In Czechoslovakia, too, religion prospers under State patronage. The clerics who oppose the Government share the same fate as rebellious laymen, but those who are prepared to serve both God and Gottwald are well looked after. According to “Prague News Letter,” a periodical published in Prague (1st January, 1951) “All church expenses such as electricity bills, bell-ringers’ and organists’ wages, candles and wine are . . . met by the civil authorities” and . . . “several hundred million crowns were spent on other ecclesiastical needs, such as the maintenance of theological faculties and seminaries.” The same paper informs us that “ All priests have rent-free houses;” and the “average salary of priests in the Prague diocese . . . is about 6,500 crowns per month.” “Czechoslovak Life,” another journal published in Prague (December, 1950), states that this amount is “nearly twice the average industrial wage,” and the Czechoslovak minister. Josef Plojahr, himself a Catholic priest, declared that “Czechoslovakian priests are the best paid in the whole world, and not only the Catholics, but the priests of all other religions.” (“Soviet Weekly,” March 1st, 1951). It is hoped that this information does not become too generally known in clerical circles or there may be a mass invasion of Czechoslovakia by poverty-stricken Anglican curates. And what shall we do without our padres?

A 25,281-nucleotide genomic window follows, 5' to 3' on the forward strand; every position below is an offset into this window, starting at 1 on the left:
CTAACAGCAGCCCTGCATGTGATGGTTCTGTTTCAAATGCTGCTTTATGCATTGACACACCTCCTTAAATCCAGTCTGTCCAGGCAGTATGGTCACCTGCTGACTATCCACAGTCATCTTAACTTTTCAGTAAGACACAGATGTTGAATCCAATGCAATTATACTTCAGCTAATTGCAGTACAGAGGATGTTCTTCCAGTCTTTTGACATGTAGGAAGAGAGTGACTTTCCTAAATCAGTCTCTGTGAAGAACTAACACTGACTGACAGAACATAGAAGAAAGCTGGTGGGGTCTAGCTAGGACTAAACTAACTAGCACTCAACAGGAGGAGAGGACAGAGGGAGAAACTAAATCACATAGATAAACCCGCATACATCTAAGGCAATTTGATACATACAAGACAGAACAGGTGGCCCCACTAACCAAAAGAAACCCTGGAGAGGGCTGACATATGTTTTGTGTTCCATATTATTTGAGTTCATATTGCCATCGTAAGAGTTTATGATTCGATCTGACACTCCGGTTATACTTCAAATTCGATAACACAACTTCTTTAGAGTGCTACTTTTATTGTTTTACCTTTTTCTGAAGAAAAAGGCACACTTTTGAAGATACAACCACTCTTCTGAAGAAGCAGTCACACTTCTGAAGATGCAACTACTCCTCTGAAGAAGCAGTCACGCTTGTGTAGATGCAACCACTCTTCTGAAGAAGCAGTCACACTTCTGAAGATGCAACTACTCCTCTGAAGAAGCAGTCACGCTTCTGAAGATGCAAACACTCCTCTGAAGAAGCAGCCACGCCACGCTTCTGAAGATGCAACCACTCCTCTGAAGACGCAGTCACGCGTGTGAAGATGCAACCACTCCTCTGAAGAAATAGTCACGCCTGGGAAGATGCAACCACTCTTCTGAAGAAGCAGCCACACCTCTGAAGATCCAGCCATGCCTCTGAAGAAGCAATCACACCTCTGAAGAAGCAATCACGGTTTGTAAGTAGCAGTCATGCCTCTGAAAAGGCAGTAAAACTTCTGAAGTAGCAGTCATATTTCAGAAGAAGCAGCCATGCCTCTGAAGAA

The Socialist Party alone maintains its hostility to all forms of religion. It considers all religious beliefs to be incorrect and a barrier to the acceptance of the Socialist case. Therefore one of the tasks of a Socialist is to show the falsity of religious ideas and not to compromise with them. A Socialist cannot be religious, and when Socialism is established religion will be dead, for the overwhelming majority of the world’s population will have become Socialists. If anyone remains who wishes to tell his beads or sing his hymns he will be tolerated. But a world of enlightenment and security will not provide fertile soil for the growth of religious ideas, which flourish in the rubbish heap of misery and ignorance.
J. M.

Persian Oil (1951)

Editorial from the April 1951 issue of the Socialist Standard

Consternation has been aroused in British financial and government circles by the decision of the Persian Parliament to nationalise the oil properties of the Anglo-Iranian Oil Co., in which the British Government has large holdings and a controlling interest. In addition to the investment aspect British capitalism needs oil for industry and for naval, military and air bases in the Middle East.

The British Government announced that it has “a right and a duty to take all measures to protect legitimate commercial undertakings overseas,” and sent a “firm” note of protest to the Persian Government. In drafting the note the Government was in some slight difficulty. As the Daily Mail (16/3/51) jeeringly asked, how could a Government of nationalisers logically object to nationalisation. But the difficulty was overcome in the following tortuous wording of the note:—